Imran Khan granted bail in more cases, warns of his re-arrest
Imran Khan asks his followers to continue to hold peaceful protests amid fears of his imminent re-arrest.
Pakistan’s former Prime Minister Imran Khan has been granted bail in numerous more cases as he continues to warn that the military eyes rearresting him imminently.
Khan, who is accused of more than 100 offenses, was given bail by courts in Islamabad and Lahore in a number of cases, including allegations of terrorism and corruption.
Khan's attorneys also came before the Lahore high court, claiming that other "secret cases" had been filed against him without their knowledge, and they were seeking bail in all of the cases. The court has reserved its decision until later in the week.
Bushra Bibi, Khan's wife, had been given bail in a corruption case the day before after Khan warned in a string of tweets that the military intended to detain her as part of a plot to "humiliate" him.
This is happening as the crackdown on Pakistan Tehreek-e-Insaf (PTI) opposition party shows no sign of let-up as senior officials, Shehryar Afridi and Fayyaz ul Hassan Chohan, were detained on Tuesday in relation to the nationwide demonstrations that broke out last week, Pakistani broadcaster ARY News reported, citing the police.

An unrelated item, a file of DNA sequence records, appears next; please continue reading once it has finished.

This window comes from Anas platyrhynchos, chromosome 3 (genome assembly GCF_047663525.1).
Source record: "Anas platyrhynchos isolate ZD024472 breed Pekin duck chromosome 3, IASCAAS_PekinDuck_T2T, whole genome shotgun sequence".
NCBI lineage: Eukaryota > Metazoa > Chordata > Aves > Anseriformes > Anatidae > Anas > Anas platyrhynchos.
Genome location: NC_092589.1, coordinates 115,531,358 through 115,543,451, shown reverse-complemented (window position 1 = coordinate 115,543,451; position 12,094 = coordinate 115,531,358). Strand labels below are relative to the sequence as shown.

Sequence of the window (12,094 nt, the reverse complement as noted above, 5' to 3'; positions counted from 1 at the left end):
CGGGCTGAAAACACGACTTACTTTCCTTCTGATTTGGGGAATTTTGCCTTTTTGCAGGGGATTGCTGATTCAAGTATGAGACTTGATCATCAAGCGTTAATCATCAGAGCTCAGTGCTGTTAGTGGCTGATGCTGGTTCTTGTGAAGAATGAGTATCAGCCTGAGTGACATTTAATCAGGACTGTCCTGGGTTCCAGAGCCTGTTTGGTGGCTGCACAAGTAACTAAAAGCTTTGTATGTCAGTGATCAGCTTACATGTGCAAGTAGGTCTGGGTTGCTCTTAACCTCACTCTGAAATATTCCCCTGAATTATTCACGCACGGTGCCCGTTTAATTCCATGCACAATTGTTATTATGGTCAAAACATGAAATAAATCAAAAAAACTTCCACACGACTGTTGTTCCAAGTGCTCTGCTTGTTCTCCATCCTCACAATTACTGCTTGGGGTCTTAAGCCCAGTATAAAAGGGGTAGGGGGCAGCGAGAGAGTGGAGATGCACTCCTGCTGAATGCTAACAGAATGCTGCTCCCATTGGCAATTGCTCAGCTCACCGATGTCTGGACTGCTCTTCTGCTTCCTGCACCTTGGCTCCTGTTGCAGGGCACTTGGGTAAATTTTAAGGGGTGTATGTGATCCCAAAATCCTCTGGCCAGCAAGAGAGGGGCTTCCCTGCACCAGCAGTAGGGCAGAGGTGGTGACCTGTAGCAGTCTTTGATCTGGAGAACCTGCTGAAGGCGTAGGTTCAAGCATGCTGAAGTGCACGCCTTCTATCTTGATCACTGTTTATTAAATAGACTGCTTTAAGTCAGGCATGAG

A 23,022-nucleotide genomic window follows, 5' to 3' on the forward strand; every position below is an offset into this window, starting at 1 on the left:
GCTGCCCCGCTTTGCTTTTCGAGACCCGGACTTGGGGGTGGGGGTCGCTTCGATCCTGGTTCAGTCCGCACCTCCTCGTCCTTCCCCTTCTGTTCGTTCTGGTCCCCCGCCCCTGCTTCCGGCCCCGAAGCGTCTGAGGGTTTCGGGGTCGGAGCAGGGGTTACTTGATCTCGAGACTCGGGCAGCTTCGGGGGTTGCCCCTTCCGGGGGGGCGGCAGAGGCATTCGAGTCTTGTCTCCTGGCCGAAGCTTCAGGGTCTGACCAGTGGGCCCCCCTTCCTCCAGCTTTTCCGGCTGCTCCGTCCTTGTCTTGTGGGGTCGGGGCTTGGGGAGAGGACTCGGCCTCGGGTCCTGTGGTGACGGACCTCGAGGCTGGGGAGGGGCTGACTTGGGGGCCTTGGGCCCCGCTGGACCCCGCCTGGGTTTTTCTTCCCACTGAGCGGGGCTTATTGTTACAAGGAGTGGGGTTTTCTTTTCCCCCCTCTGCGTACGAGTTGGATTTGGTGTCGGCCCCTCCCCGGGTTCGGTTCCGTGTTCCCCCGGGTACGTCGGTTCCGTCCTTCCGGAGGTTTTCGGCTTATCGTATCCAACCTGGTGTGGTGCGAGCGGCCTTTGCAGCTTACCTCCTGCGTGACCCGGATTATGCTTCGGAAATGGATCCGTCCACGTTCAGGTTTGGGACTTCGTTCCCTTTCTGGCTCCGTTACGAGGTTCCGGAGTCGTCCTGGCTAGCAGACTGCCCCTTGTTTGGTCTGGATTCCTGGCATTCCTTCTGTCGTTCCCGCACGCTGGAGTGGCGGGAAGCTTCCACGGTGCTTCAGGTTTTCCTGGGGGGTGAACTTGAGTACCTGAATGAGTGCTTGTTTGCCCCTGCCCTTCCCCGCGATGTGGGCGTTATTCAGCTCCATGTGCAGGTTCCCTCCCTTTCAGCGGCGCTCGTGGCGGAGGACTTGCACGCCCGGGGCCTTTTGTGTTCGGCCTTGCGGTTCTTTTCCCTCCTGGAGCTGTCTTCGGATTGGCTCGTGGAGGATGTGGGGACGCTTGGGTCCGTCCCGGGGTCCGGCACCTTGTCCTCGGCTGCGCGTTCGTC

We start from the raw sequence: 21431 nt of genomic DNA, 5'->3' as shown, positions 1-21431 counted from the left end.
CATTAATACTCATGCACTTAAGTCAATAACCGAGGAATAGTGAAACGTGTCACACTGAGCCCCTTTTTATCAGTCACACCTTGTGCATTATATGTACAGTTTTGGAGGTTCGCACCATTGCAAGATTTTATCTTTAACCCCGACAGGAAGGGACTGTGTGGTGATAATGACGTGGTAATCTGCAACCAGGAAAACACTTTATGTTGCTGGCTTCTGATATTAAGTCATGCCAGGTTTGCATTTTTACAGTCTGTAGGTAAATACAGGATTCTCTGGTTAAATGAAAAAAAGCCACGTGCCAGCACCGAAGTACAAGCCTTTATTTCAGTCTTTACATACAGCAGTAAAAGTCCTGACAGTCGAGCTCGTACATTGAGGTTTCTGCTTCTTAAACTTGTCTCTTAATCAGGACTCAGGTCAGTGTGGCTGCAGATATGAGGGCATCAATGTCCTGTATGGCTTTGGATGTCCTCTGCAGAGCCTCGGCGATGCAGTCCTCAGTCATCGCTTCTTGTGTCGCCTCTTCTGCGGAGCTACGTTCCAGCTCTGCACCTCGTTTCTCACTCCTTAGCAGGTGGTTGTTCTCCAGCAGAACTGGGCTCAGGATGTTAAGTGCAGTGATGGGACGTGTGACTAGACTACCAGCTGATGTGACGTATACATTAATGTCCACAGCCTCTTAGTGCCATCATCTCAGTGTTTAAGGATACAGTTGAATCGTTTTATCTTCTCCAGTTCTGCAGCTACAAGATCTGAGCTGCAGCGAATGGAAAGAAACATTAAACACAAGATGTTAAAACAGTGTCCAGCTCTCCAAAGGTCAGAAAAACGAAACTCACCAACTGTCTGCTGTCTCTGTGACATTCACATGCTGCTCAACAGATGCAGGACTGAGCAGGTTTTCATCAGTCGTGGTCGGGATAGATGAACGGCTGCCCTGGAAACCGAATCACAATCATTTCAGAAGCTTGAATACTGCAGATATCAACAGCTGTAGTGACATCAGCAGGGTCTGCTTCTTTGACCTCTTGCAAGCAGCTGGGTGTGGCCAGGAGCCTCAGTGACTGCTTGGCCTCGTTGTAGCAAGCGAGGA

The government and military also intensified their rhetoric against pro-Imran protesters across Pakistan last week, accusing Khan and PTI members of conspiring to ignite violence.
The Prime Minister, Shehbaz Sharif, said during a meeting with the country’s national security committee on Tuesday, “I believe that whoever planned this and incited the vandalism, they are certainly guilty of terrorism.”
Shockingly, the army declared its intention to charge civilians who had taken part in "violent attacks on military and government buildings" under the Pakistan Army Act, which is normally reserved for military servicemen.
It was denounced by one politician from the ruling coalition as a “dangerous move” while Amnesty’s deputy regional director for South Asia, Dinushika Dissanayake, labeled it “alarming” and warned that “trying civilians in military courts is contrary to international law.”